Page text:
In the annals of Indian handloom saree, Shantipur and Fulia are a name to reckon with. Their fascinating story is also in a nutshell the story of Bengal handloom sarees. The geographical twins could not be more different. The first, a handloom weaving centre over 500 years old. The second came to flourish only after Partition. Yet, their destinies are linked together – the Shantipur and Fulia saree swim or sink with the success or otherwise of Bengal handloom.
There are records of handloom saree weaving activity in Shantipur, a centre of Vaishnavite culture and Bhakti movement, as early as the 15th century. Weaving flourished throughout the medieval era, and the famed indigo-dyed Neelambari made the Shantipur saree a household name.
There was a strong sense of identity among Shantipur weavers. They united to agitate against the stranglehold of the Dadni system of the British East India Company and even took their grievances to colonial courts during the19th century.
In the decades leading up to independence, Shantipur saw gradual inflow of techniques like the Barrel Dobby facilitating the conversion from Throw Shuttle to Fly Shuttle (1920s), the Jacquard Machine (1930s), and sectional warping and sizing that allowed production of warp yarns 350 yards long (1930s).
The Great Influx
The demographics of Shantipur region went through a sea-change after Partition. Hindu weavers fleeing the erstwhile East Pakistan (now Bangladesh) settled down in large numbers in a concentrated area on either side of the Ganga in Nadia and Burdwan districts of South Bengal. A considerable number among them settled in Fulia, neighbouring Shantipur.
Fulia is now uttered in the same breath as Shantipur. Weavers there trace their lineage to the great Bengal handloom saree weaving centre of Tangail near Dhaka (Bangladesh). They have evolved their own weaving style called Fulia Tangail.
- Shantipur saree:
The ‘Neelambari’ saree was the first product that made Shantipur famous. The indigo dyed, midnight blue cotton handloom saree was so alluring that it was called “an enemy of modesty!”
The USP of the Neelambari lay in the fineness of the yarn and dyeing quality. Very fine hand spun yarn of 250 – 300 s was used for weaving, resulting in a powder fine texture. A heady mix of fine weaving and subtlety of design, the Neelambari was the last word in sophistication.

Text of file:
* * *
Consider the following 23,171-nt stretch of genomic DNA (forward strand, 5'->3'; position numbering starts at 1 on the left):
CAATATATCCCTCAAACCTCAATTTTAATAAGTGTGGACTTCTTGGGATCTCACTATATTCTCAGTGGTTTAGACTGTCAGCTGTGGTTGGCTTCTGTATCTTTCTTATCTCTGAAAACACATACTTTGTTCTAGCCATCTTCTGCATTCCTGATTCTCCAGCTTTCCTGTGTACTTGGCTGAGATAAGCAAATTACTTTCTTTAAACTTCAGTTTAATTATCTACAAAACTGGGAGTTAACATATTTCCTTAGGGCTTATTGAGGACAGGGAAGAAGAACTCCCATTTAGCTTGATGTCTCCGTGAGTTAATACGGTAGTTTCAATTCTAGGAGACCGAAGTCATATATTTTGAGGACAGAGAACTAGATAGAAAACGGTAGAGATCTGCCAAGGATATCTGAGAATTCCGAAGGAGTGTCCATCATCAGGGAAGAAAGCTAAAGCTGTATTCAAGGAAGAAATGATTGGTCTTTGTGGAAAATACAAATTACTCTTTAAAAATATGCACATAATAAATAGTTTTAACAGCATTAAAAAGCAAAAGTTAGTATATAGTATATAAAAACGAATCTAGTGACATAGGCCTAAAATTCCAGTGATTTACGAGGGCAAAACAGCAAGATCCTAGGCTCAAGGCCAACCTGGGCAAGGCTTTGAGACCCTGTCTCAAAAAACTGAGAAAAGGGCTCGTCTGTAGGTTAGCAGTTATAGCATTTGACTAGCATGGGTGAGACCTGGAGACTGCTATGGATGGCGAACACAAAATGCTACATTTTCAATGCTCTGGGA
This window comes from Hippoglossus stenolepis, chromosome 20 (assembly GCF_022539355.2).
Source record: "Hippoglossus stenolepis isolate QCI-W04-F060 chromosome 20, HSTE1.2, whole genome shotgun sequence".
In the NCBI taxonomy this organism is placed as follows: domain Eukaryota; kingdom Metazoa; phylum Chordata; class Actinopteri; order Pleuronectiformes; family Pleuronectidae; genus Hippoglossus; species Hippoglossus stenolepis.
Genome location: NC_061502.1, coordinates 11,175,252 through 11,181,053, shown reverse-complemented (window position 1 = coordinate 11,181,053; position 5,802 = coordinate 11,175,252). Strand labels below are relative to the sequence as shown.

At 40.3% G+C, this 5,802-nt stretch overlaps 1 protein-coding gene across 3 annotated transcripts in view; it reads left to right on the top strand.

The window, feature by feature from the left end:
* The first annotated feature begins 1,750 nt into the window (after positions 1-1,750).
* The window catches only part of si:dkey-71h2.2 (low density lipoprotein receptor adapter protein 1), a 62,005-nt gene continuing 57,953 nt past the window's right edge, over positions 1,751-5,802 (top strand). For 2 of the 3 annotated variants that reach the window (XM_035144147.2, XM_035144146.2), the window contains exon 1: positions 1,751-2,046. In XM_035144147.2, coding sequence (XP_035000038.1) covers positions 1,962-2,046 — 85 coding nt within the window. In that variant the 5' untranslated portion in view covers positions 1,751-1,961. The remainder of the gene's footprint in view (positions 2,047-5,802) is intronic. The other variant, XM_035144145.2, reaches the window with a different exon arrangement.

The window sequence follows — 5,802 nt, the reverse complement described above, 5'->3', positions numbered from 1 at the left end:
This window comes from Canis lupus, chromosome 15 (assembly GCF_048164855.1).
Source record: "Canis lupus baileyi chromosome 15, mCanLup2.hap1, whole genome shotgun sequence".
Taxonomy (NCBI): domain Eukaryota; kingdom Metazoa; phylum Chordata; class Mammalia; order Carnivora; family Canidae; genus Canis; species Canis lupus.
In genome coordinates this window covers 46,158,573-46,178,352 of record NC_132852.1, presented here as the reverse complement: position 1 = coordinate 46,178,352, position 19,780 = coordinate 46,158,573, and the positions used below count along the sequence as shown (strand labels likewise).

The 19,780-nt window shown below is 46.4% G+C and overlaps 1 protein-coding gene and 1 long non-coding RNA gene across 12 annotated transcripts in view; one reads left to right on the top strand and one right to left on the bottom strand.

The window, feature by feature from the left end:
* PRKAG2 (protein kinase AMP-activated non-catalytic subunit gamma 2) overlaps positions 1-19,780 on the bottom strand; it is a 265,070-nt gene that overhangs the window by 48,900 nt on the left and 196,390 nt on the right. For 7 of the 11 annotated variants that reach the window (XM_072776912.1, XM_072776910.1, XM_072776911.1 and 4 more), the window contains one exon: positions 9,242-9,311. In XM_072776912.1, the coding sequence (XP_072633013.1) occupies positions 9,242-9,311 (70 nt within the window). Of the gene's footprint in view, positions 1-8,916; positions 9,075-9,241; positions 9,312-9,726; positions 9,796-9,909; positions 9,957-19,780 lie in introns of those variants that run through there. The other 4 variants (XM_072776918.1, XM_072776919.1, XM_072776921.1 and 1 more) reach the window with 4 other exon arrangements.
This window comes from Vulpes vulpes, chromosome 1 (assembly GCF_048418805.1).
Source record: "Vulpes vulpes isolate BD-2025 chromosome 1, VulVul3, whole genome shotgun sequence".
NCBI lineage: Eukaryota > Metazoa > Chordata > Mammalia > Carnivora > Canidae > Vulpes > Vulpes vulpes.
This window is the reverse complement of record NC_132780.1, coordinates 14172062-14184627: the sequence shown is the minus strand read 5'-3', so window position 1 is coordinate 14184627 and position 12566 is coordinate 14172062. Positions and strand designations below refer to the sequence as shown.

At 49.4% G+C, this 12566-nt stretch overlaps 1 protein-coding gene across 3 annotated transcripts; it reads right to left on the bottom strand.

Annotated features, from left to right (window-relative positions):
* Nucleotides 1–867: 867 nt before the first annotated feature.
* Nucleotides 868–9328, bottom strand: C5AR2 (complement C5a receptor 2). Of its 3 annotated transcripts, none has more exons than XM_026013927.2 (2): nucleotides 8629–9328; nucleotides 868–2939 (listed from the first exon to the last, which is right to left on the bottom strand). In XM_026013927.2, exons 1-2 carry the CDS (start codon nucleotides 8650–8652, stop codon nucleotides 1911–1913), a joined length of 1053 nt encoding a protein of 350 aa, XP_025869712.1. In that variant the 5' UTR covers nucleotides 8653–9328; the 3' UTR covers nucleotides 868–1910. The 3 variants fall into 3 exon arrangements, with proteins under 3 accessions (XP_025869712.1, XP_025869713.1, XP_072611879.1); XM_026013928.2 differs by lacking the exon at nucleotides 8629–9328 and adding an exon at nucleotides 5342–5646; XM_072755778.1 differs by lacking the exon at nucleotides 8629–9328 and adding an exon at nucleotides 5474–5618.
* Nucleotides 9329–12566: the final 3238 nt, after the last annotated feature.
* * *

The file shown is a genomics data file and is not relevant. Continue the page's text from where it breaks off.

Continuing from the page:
Today traditional handloom sarees woven in Shantipur have 68s to 80s counts cotton yarn in the warp and the weft. Cotton and silk yarn is used as extra warp in the border, and so is zari.
There is also the “do- rookha” technique of weaving double sided design, where the saree looks the same on either side.
Another unique feature of Shantipur sarees is the finishing. The weavers here apply size paste (made from sago or popped rice) once while sizing the warp yarn and again, either by hand when the saree is still being woven or by fixing the saree to a frame after weaving is complete.
- Fulia Tangail:
Weavers of Tangail, near Dhaka in modern Bangladesh, were famous for the incomparable Dhakai Jamdani saree. After Partition, the majority of these weavers immigrated to West Bengal, a large number settling down at Fulia with government patronage.
Fulia weavers added a new jest to the handloom weaving scenario in Shantipur region. They developed their own version of the Dhakai, called ‘Tangail Jamdani,’ and a combination of Shantipur and Tangail styles called the ‘Fulia Tangail’.
The Tangail Jamdani is similar to the Dhakai Jamdani in that it uses interlocking extra weft cotton yarn to produce floral or geometric motifs. However, it has a softer feel and sparser distribution of motifs.
The Fulia Tangail incorporates vibrant colours and large, intricate designs woven in double jacquard. These sarees are also being woven in mulberry and tassar silk apart from cotton.
Traditional Jamdani, the pride of Bengal handloom, is now woven in Habibpur and Ramchandrapur near Fulia. The true Jamdani saree is woven without using even a jacquard machine. The weaver uses fine needle-like spindles to conjure magic with extra weft work that can rival the most intricate embroidery.
- Muslin yardage:
Shantipur and its adjoining areas had a tradition of fine muslin yardage weaving, with 600 s yarns being used. However, at present there is no major muslin weaving activity in Shantipur. The finest muslins are now woven in Kalna, across the Ganga.
It’s not that the Bengal handloom saree weavers of Shantipur and Fulia have remained confined in a time warp. A number of innovations in techniques and products have taken weaving in the region to the next level.
Read all about it in the upcoming post!